“Our area has a rich history, and many of our smaller towns and communities have embraced their heritage by maintaining museums, charming downtown centers, historic homes and landmarks plus visitor centers to help people learn about the history, culture and recreation,” Dyal says.
Communities of note include Muddy Pond, known for its Amish-Mennonite culture; McMinnville, home of Cumberland Caverns; Red Boiling Springs, a former resort/spa destination that attracted visitors to its healing waters; and historic Cookeville, the region’s largest town. Crossville, atop the Cumberland Plateau, is known to be the Golf Capital of Tennessee.
DeKalb County’s Center Hill Lake is among that region’s top attractions for the getaway-hungry.
Cookeville’s history is intertwined with the Tennessee Central Railway. The city’s Depot Museum is in the heart of Cookeville’s historic westside district and is listed on the National Register of Historic Places. The museum has five pieces of rolling stock on its grounds: a Tennessee Central caboose, an L&N caboose, a 1913 Baldwin steam engine and two small track cars.
National recognition, local beauty
The late 1980s to mid-’90s saw an uptick in recognition of natural resources across the country. In Tennessee, the Oconee Scenic Byway was named by the National Forest Service in 1988, predating the current byways program. By 1991, Congress created the National Scenic Byway and All-American Road initiative administered by the U.S. Department of Transportation’s Federal Highway Administration. Part of the purpose was to promote tourism and economic development. It was also created to provide grants and funding for further development in these areas.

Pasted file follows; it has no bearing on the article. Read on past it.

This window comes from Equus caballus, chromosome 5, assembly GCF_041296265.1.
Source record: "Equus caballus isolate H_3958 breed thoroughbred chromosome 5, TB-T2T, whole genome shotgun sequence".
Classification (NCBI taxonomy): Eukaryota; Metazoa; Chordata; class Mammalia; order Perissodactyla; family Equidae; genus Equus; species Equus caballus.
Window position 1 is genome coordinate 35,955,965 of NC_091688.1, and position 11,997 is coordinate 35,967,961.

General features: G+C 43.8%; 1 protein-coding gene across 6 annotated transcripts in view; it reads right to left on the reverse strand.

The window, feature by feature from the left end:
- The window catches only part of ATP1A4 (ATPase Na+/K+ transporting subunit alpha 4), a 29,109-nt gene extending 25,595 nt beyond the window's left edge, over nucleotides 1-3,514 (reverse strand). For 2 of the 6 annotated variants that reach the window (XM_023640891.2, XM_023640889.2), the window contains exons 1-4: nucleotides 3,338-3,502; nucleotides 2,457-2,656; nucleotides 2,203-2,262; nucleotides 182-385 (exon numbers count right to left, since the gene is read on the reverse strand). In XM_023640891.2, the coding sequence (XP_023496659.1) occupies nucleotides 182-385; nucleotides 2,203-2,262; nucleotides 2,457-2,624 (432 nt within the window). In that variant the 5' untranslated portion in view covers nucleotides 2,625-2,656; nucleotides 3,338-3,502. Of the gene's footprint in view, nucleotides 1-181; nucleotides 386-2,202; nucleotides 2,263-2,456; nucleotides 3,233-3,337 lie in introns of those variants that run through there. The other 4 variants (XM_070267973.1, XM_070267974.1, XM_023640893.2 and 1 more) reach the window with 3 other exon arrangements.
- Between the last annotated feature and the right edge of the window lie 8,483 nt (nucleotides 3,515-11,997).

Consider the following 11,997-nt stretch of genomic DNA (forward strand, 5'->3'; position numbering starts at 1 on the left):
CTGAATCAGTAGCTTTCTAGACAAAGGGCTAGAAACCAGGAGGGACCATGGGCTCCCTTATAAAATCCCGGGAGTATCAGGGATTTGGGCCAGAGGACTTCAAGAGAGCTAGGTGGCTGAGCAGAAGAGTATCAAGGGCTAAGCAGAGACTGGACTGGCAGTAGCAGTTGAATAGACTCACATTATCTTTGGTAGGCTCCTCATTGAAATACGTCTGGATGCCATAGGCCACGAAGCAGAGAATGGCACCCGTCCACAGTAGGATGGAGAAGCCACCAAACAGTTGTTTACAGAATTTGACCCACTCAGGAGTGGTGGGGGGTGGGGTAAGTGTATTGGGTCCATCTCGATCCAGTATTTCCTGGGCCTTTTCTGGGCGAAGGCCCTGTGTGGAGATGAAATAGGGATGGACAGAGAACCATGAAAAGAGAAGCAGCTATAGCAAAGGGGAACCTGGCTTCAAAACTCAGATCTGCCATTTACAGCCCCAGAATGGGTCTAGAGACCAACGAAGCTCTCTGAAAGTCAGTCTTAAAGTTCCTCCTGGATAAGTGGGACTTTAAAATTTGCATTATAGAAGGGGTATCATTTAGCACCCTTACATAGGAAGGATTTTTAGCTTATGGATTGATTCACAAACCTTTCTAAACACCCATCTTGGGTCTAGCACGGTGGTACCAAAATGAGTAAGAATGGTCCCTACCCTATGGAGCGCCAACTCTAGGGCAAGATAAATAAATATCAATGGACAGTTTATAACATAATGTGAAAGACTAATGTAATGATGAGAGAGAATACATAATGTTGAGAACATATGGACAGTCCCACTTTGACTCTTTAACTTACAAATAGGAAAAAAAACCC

In 1996, the first designations under this program were announced. Tennessee’s Cherohala Skyway and Natchez Trace Parkway made the list, with Natchez receiving both classifications. In 2009, the second set of byways was named: Tennessee’s East Tennessee Crossing and Woodlands Trace.
Center Hill Lake’s Sligo Marina serves water enthusiasts and landlubbers alike.
“In the Department of Transportation’s announcement this past February, Tennessee received the most designations of any state,” McClanahan says, noting that the addition of five new routes catapulted Tennessee to rank No. 4 in the nation for number of nationally designated Scenic Byways and All-American Roads.
The newest routes are:
Great River Road in West Tennessee is part of the 10-state Great River Road byway that travels along the Mississippi River from its headwaters in Minnesota to the Gulf of Mexico. The Tennessee section goes from Tiptonville to Memphis. It’s also an All-American Road.
Sequatchie Valley National Scenic Byway follows the Sequatchie River and is flanked by the Cumberland Plateau and Walden’s Ridge. The area is also known as Tennessee’s Great Valley.
Cumberland National Scenic Byway traverses eight counties and showcases the history and significance of the Upper Cumberland. It’s bounded by Cumberland Gap and Cumberland River.
Driving through Newfound Gap will take you along the Appalachian Mountains with scenic beauty in every direction.
Norris Freeway in the Knoxville area features the town of Norris and Norris Dam State Park. It’s ideal for hiking, trout fishing, boating and other outdoor pursuits.
Newfound Gap Road — also an All-American Road — in East Tennessee is the state’s lowest drivable pass through the Great Smoky Mountains National Park at an altitude of 5,046 feet above sea level. It connects Gatlinburg with Cherokee, North Carolina, and is rich in history and scenic views.
For information about Tennessee’s National Scenic Byways and All-American Roads, visit fhwa.dot.gov/byways/.
With six different geographical regions to choose from, a drive through Tennessee can be one of the most diverse drives in the Southeastern United States.